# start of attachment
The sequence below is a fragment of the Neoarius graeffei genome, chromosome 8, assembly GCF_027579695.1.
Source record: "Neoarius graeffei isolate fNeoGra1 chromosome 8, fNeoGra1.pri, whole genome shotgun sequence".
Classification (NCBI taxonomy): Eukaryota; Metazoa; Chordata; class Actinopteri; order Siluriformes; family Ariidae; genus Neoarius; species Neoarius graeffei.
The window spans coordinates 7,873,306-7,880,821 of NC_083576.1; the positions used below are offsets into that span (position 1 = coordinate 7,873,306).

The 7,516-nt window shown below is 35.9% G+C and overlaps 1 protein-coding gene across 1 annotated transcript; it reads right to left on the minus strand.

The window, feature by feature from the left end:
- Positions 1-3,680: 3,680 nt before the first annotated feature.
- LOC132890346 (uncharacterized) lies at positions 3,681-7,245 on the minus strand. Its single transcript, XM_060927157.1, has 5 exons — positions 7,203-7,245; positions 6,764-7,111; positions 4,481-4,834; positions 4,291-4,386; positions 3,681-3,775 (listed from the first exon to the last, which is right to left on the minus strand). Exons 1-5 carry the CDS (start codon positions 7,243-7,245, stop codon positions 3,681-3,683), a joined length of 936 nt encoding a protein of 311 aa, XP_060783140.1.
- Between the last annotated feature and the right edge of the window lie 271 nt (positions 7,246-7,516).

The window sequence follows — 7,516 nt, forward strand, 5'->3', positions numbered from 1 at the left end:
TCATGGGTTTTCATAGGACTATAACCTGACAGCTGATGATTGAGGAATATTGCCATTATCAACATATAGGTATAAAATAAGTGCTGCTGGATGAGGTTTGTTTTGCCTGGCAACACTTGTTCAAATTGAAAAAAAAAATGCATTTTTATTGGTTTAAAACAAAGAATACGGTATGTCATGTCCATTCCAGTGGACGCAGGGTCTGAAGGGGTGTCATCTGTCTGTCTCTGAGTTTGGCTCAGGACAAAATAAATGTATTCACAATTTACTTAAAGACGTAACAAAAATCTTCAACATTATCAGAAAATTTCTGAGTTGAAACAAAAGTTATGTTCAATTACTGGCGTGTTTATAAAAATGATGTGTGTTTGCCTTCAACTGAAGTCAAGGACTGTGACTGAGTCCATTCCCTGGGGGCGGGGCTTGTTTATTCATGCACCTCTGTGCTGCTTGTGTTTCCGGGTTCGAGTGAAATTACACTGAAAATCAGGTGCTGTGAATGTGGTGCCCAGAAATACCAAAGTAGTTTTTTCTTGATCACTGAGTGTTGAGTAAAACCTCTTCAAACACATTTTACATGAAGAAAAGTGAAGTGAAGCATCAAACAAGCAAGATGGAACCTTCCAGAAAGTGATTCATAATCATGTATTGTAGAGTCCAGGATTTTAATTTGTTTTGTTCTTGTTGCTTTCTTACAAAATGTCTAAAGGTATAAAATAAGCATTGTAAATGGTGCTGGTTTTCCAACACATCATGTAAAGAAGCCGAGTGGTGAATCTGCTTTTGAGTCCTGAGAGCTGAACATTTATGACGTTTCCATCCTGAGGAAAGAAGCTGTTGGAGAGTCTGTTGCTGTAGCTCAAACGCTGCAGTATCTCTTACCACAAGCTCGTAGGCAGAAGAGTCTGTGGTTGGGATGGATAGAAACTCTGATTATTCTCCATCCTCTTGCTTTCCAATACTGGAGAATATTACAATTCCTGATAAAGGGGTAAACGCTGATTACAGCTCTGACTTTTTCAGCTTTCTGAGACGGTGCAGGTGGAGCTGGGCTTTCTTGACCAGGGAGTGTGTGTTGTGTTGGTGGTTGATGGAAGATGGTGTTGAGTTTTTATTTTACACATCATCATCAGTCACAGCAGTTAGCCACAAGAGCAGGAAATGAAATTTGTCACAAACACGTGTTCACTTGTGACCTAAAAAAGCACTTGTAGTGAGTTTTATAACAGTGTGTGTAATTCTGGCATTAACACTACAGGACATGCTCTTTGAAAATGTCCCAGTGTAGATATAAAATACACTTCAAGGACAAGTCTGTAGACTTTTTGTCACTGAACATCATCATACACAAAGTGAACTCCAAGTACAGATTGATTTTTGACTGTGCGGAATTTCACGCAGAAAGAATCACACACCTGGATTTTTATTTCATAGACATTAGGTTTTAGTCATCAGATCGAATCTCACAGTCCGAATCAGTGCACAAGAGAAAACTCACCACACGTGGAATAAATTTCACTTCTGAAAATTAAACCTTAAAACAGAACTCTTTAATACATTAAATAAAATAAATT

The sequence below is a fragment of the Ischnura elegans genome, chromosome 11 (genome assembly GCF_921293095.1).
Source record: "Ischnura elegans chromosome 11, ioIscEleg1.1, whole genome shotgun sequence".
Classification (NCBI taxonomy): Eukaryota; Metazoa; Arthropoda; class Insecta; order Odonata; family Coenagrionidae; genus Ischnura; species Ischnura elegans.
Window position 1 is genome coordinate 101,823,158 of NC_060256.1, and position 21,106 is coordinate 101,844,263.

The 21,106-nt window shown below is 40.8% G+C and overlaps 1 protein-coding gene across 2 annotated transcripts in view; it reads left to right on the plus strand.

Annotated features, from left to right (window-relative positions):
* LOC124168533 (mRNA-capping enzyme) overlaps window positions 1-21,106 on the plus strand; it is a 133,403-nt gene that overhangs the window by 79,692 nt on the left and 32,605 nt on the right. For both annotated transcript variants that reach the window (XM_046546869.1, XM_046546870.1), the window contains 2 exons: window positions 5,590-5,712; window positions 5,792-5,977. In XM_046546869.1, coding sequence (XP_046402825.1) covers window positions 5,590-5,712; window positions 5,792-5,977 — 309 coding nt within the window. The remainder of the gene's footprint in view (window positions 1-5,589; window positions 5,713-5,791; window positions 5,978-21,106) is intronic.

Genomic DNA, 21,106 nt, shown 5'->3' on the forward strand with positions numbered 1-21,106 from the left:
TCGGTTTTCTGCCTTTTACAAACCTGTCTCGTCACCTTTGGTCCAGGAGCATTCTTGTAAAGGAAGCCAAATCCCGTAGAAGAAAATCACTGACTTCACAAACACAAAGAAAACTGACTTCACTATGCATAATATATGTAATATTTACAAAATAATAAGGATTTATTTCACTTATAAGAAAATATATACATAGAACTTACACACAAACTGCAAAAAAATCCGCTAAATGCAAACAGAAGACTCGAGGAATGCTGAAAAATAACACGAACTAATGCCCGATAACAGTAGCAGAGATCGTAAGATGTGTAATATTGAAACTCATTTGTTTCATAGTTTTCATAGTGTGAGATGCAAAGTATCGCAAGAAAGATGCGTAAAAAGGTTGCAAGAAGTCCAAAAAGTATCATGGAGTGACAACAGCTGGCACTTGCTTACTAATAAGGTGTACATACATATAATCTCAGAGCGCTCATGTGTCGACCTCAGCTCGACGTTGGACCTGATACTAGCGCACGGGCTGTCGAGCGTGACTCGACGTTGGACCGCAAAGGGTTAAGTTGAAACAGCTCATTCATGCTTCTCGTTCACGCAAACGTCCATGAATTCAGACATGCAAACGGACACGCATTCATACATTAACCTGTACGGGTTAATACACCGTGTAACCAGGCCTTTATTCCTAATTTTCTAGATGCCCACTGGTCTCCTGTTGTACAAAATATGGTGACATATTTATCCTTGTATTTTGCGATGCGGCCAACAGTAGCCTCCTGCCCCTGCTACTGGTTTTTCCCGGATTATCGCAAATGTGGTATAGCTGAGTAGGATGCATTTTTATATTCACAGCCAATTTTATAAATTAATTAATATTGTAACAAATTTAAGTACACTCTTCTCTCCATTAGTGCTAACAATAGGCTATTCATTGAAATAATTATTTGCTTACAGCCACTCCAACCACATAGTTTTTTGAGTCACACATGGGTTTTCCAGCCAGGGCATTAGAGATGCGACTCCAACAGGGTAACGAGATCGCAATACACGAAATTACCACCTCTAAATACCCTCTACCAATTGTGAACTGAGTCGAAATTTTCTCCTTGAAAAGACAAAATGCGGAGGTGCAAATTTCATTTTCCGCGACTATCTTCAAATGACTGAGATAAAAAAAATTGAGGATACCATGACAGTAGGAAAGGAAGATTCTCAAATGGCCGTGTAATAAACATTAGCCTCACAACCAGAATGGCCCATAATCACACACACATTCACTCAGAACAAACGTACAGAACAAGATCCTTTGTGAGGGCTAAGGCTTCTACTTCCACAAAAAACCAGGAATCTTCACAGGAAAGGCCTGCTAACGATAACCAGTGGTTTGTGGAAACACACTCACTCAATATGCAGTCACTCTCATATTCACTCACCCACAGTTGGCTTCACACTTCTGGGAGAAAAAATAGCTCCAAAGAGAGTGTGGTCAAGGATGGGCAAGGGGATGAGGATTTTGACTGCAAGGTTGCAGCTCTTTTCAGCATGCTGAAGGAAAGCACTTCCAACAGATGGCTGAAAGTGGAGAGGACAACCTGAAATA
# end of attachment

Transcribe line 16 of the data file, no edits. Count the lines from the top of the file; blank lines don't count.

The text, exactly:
The 21,106-nt window shown below is 40.8% G+C and overlaps 1 protein-coding gene across 2 annotated transcripts in view; it reads left to right on the plus strand.